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Bedřich SMETANA (1824-1884)
Ma Vlást: 2: Vltava
Rehearsal extracts [41:20] and performance [10:37] with introduction [02:38] by Dieter Ertel
Südfunk-Sinfonieorchester/Ferenc Fricsay
A SDR Stuttgart Production, recorded 1960. DVD (b/w)
Subtitles: English, French, Spanish, Italian
TDK DV-DOCFF [c.55:00]

As Dieter Ertel’s brief introduction stresses, the tragic circumstances surrounding an artist’s life can influence our perception of his work. I remain one of the hard-hearted few who try to keep my reactions to Kathleen Ferrier’s “Das Lied von der Erde” separate from the Kleenex-inducing factor of her mortal illness. I try not to bandy around phrases such as “those whom the gods loved” whenever I hear records by Lipatti or Cantelli. That said, there is no doubt that it is a moving tribute to the human spirit under duress to see Ferenc Fricsay rehearsing Smetana’s “Vltava” (here given its German name “Die Moldau”) with a boyish enthusiasm combined with natural leadership and musical authority, and to know that he was already terminally ill and also in great pain.
Though firmly in control, Fricsay – whose precision was sometimes likened to that of Toscanini – never raises his voice if not in natural excitement at the music itself. He is unfailingly courteous towards his players and has seemingly endless reserves of patience. The 40-odd minutes of rehearsal only cover about half the piece – up to end of the peasants’ wedding and then the last minute or so. Even these parts seem to be edited, suggesting that about two hours would have been needed to prepare the entire work. So at this rate, for a concert containing seventy or so minutes of music he would have required four or five three-hour rehearsals.
Some questions arise spontaneously. This programme was quite deliberately prepared for television - at one point Fricsay actually says he is explaining something for the benefit of listeners, since the orchestra will know it already. So did he always have such a generous allowance of rehearsal time, and if not, how did he manage? While German orchestras are known to thrive on extended rehearsals, how did London orchestras react to him? Maybe he didn’t often conduct in London but his last public appearance was for the London première of Kodály’s symphony with the LPO. Was he always so courteous and patient when the rehearsal was not being filmed? It would be interesting to know if anything survives, even just a few minutes, of a “real” Fricsay rehearsal. The fascinating thing is that, at the end of the day, when the actual performance comes, it’s a shade faster than at the rehearsals, so all the detail falls into place.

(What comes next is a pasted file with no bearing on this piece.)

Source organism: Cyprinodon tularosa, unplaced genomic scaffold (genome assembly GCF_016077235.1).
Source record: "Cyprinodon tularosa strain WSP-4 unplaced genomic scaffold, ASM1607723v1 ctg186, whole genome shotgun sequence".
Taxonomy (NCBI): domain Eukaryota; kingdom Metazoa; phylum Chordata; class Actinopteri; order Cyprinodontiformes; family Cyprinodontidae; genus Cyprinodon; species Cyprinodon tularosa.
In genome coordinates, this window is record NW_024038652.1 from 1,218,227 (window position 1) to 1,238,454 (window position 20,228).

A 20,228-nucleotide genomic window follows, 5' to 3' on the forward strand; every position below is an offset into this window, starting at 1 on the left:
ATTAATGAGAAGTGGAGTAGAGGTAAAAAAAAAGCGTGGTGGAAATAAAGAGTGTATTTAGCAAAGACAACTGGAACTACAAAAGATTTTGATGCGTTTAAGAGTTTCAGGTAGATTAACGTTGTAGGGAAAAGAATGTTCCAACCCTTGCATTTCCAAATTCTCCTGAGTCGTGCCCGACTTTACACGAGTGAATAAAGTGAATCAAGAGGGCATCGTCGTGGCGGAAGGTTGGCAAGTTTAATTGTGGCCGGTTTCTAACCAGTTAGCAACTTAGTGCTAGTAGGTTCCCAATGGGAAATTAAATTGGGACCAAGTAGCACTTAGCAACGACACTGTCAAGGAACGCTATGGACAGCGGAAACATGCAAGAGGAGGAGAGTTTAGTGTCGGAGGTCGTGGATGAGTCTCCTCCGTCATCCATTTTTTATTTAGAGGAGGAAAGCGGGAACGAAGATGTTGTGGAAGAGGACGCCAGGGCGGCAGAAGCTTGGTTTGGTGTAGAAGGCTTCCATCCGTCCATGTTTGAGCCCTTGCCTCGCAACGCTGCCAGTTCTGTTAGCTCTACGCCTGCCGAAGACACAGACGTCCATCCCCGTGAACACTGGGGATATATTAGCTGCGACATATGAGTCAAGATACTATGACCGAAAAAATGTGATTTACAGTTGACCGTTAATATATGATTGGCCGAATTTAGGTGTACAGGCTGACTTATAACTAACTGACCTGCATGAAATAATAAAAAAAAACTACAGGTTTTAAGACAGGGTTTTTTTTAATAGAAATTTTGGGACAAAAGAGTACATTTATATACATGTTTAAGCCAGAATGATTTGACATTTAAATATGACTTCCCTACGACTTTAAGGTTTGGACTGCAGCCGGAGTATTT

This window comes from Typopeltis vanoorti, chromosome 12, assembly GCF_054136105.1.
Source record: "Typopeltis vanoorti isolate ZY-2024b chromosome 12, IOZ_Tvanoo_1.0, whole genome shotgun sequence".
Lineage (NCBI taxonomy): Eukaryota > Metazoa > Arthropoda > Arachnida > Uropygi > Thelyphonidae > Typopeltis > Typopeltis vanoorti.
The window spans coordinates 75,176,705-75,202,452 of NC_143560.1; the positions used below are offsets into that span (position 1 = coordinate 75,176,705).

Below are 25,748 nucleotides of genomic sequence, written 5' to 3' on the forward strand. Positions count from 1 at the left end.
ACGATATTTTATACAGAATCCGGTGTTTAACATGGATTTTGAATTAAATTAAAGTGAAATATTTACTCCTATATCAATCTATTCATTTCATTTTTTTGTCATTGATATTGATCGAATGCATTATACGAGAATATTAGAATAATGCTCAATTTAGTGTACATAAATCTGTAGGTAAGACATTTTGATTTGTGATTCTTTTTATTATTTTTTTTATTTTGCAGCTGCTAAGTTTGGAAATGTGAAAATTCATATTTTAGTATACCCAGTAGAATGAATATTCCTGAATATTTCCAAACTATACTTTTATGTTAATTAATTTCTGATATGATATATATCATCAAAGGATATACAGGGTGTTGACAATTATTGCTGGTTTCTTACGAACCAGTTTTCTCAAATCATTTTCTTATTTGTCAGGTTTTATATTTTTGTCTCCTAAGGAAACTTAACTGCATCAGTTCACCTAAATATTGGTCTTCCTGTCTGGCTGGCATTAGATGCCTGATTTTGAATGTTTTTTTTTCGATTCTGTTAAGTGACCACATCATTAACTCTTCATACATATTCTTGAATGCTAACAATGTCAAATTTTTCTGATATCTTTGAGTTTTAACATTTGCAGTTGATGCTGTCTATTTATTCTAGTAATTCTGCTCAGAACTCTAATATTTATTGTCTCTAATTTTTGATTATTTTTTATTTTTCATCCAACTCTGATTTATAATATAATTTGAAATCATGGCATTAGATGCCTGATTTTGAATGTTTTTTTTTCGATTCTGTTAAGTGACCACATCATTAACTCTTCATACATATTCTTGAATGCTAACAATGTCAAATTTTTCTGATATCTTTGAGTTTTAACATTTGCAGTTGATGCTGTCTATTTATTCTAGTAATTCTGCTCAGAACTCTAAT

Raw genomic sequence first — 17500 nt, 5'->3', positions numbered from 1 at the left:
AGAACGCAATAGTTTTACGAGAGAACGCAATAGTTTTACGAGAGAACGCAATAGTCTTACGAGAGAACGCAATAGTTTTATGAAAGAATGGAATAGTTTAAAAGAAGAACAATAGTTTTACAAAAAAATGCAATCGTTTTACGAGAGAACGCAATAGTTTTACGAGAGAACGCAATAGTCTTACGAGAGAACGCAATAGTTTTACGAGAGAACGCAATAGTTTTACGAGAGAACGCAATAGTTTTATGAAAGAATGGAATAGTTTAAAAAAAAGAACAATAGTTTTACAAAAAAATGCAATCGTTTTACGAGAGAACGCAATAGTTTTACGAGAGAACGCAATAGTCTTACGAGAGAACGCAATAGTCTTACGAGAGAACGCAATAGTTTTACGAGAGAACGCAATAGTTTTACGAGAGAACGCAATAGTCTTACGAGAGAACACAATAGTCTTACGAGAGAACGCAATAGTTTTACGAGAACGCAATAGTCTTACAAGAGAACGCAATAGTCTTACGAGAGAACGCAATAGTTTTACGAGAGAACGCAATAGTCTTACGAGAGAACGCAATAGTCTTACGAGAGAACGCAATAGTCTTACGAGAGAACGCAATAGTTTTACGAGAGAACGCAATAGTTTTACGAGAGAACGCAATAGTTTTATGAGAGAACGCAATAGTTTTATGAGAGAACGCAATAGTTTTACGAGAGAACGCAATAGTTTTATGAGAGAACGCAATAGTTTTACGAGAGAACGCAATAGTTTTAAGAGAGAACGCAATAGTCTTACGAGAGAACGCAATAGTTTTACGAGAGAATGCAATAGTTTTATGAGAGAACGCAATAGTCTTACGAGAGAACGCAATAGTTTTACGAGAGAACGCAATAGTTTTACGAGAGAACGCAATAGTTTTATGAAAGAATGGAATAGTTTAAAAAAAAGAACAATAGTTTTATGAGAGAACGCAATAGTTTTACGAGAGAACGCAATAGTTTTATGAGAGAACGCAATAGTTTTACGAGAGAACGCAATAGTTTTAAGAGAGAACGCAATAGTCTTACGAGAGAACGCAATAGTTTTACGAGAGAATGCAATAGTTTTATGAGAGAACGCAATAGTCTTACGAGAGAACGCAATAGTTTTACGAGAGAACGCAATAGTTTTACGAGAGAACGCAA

Setting aside the tragic overtones, what we have here is a document showing a thorough and likeable conductor with a clear-cut but not especially expressive, batonless, beat who produces a brisk, energetic if somewhat unyielding performance of Smetana’s popular tone-poem. The Toscanini recording, by the way, is 30 seconds longer, 11:07, while a typical Kubelik performance (I have the Boston one) comes in at 11:49. Some of Fricsay’s recordings – the Verdi Requiem for example – tell us there was more to the story so, tantalizingly, this film is only half successful in its declared aim of telling us “who Ferenc Fricsay was”. Still, it helps to build up the picture and I must say that, while I would always prefer the Kubelik style in this piece, I appreciated Fricsay’s interpretation - which I might otherwise have dismissed as hurried, even insensitive - the better for having heard him explain why he feels it this way.
Not long ago I was writing about the wonky picture and poor sound of an Italian television recording of Michelangeli from the early 1960s. The present film shows that television technology in general was still fairly primitive at that time, not just at the RAI. Quite honestly, both as picture and as sound, this is no advance on the best pre-war Hollywood film productions. But it’s all we’ve got.
Christopher Howell





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